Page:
Comments regarding the above include the following, some of which are freely translated from Italian:
In Ernani: “Paul Asciak gave a good interpretation of the title role … he sang an inspiring duet with De Silva in Act II. He also sang Act IV with style and crowned a good performance with his Solingo, errante misero” …
(Times of Malta)
“… it was a full house … they paid homage to their compatriot tenor Paul Asciak who very ably sang the role of Ernani.”
In Carmen (sung in Italian):
“The Flower Song was sung beautifully and with the necessary pathos … it completely deserved the applause of the audience who insisted upon and was given an encore. His acting in the last scene of Act III was convincing and expressive as was his singing. In Act IV…the interpretation of his mad jealousy contrasted admirably with Franca Sacchi’s piquant indifference.”
(Times of Malta)
“Tenor Paul Asciak was much applauded in the Flower Song as well as for his excellence in Act IV.”
(Rassegna Melodrammatica, Milan)
On Il Trovatore:
“Paul charmed his admirers with a voice of fine and supple quality highly agreeable timbre… naturally was recipient of thunderous applause at the end of the acts … it was during the prison scene in the last act that he shone at his best and was able to display to the full warmth and beauty of his voice.”
(Times of Malta)
“The chief attraction was undoubtedly the appearance of Paul Asciak, of whom we should all be proud. His voice has acquired greater power of interpretation and his acting showed a thorough knowledge of the role of Manrico. The famous Di quella pira brought forth salvos of applause from the audience.”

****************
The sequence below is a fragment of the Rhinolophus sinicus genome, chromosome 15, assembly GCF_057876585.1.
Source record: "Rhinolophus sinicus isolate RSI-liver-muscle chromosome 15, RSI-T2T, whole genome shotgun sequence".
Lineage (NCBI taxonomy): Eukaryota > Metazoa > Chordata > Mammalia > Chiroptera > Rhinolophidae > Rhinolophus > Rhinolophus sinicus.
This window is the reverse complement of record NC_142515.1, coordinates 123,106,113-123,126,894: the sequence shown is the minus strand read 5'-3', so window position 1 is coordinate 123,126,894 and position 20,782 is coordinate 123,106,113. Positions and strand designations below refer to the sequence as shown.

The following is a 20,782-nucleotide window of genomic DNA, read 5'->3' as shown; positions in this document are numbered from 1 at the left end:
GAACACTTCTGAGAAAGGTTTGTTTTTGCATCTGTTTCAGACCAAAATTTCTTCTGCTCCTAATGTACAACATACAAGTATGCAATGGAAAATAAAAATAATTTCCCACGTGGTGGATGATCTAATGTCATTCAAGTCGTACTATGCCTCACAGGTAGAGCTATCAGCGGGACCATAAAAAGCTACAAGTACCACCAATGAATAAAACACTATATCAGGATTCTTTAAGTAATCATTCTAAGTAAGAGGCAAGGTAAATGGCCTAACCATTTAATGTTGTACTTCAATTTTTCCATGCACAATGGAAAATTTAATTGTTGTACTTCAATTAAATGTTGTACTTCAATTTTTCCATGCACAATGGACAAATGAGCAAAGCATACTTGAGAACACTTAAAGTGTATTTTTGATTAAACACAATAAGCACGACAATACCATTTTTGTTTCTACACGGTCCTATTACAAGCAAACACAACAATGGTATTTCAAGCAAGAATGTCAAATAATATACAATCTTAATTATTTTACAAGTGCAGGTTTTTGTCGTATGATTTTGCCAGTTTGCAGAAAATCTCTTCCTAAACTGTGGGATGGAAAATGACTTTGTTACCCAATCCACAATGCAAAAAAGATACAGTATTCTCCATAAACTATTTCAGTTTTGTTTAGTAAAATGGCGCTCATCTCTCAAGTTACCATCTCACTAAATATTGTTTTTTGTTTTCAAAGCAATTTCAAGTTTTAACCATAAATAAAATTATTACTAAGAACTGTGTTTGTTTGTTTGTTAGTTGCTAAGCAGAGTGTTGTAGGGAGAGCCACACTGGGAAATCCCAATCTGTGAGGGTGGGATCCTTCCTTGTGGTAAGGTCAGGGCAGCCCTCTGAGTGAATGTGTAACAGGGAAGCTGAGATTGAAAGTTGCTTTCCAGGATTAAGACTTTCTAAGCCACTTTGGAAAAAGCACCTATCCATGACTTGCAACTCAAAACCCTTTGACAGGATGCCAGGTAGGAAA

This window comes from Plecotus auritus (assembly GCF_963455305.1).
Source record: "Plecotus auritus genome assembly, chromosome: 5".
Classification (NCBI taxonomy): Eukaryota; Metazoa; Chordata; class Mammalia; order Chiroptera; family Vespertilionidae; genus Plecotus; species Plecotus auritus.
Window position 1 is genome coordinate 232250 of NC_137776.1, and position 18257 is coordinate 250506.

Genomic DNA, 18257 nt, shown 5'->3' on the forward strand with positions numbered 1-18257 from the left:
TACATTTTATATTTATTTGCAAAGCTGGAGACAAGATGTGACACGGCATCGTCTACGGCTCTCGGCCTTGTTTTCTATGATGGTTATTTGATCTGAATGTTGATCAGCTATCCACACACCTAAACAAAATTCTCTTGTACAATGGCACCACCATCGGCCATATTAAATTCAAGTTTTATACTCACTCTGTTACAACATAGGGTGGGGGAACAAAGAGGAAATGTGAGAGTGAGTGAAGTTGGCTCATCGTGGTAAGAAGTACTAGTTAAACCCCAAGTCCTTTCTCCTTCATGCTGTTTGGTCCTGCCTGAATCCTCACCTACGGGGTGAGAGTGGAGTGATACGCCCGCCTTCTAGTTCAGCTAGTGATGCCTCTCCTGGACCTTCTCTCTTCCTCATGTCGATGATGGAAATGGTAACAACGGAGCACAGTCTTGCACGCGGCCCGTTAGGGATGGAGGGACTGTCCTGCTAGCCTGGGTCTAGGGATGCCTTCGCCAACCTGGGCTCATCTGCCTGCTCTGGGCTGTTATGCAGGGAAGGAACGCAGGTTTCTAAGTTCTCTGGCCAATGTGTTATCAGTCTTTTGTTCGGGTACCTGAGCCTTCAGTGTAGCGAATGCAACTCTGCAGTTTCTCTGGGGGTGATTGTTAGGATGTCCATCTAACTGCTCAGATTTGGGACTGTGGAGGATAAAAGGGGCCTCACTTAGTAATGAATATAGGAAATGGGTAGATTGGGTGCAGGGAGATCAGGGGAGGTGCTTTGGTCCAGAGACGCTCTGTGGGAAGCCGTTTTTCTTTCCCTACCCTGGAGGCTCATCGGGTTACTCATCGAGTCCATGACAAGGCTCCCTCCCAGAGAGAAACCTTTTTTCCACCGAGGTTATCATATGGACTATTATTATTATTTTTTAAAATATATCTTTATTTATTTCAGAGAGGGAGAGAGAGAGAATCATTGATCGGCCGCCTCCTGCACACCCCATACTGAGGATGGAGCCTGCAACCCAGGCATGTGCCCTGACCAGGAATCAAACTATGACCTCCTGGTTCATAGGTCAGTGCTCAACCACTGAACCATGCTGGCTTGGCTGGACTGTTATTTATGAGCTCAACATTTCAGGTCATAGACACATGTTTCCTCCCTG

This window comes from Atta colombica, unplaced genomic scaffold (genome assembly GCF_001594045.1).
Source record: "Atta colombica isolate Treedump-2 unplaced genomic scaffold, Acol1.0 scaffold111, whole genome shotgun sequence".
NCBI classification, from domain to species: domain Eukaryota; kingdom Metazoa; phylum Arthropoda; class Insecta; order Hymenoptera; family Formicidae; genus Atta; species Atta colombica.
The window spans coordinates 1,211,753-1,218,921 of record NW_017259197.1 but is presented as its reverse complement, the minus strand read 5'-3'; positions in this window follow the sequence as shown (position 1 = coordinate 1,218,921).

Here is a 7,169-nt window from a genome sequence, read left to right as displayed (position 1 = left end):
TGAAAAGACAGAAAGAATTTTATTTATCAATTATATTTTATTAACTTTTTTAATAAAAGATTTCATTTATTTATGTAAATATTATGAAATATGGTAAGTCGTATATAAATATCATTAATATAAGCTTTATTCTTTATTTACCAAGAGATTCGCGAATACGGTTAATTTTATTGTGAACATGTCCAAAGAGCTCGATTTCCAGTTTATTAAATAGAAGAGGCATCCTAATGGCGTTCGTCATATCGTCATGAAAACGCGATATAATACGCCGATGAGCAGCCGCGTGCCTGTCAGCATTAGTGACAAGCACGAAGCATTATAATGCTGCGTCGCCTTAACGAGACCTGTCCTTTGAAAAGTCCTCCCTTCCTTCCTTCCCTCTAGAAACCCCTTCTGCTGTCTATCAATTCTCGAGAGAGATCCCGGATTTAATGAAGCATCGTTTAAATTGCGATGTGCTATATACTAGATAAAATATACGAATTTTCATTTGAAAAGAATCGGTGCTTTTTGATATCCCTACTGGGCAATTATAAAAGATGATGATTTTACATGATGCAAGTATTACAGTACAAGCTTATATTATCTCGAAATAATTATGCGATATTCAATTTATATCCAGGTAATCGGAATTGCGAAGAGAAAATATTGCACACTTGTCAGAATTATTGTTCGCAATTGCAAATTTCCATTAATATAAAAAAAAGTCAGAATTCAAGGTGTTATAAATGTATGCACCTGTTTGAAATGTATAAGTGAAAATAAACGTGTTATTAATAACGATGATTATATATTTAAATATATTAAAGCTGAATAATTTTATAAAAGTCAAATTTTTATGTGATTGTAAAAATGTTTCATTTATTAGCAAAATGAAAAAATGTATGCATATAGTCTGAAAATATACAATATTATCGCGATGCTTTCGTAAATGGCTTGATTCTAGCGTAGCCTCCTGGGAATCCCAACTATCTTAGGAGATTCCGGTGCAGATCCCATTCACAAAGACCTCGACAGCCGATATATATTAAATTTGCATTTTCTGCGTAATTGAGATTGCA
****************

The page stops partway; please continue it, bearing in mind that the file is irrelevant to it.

(Sunday Times of Malta)
“Great too was the success of Il Trovatore, let it be said, enhanced by the presence on stage of Maltese tenor Paul Asciak as a full-blooded and forceful Manrico.” (Rassegna Melodrammatica,
Of his title role in Verdi’s Otello:
“He gave a performance seldom seen in Malta. His acting and singing were of the best and balanced – he did not attempt to excel in acting to cover any weaknesses in singing or vice-versa, but, balanced both with the result that he gave a first-class show.”
(The Sunday Times of Malta)
“Asciak negotiated the innumerable pitfalls of the intricate score with commendable skill. He gave a fine rendering of the fiendishly exciting Si pel ciel marmoreo giuro of the second [act] finale. He was, one felt, at his best in (Niun mi tema) in the death scene – and this in spite of the grievous handicap imposed on him by the scenographer.”
(Times of Malta)
Throughout his operatic career other than the above, Asciak performed in the company of renowned singers like Maria Callas, Dame Joan Sutherland, Anita Cerquetti, Dame Joan Hammond, Amy Shuard, Ebe Stignani, Giulietta Simionato, Margreta Elkins, Carlo Tagliabue, Benvenuto Franci, Piero Cappuccilli, Peter Glossop, Sir Geraint Evans, Giulio Neri, Giacomo Vaghi, Ludwig Suthaus, Hans Braun and conductors like Anton Guadagno, Ottavio Ziino, Vittorio Gui, Peter Gellhorn, John Pritchard, Eric Kleiber, Sir John Barbirolli, Sir Charles Groves and others.
Asciak retired from the stage in 1961 and dedicated his time to his family and teaching. He lent his vast experience to a number of young Maltese singers by teaching them vocal technique and interpretation, among tenor Joseph Calleja. It is undoubtedly their names will remain indelibly linked. Paul Asciak passed away on the 21st pf April, 2015.
Paul Asciak singing Recondita Armonia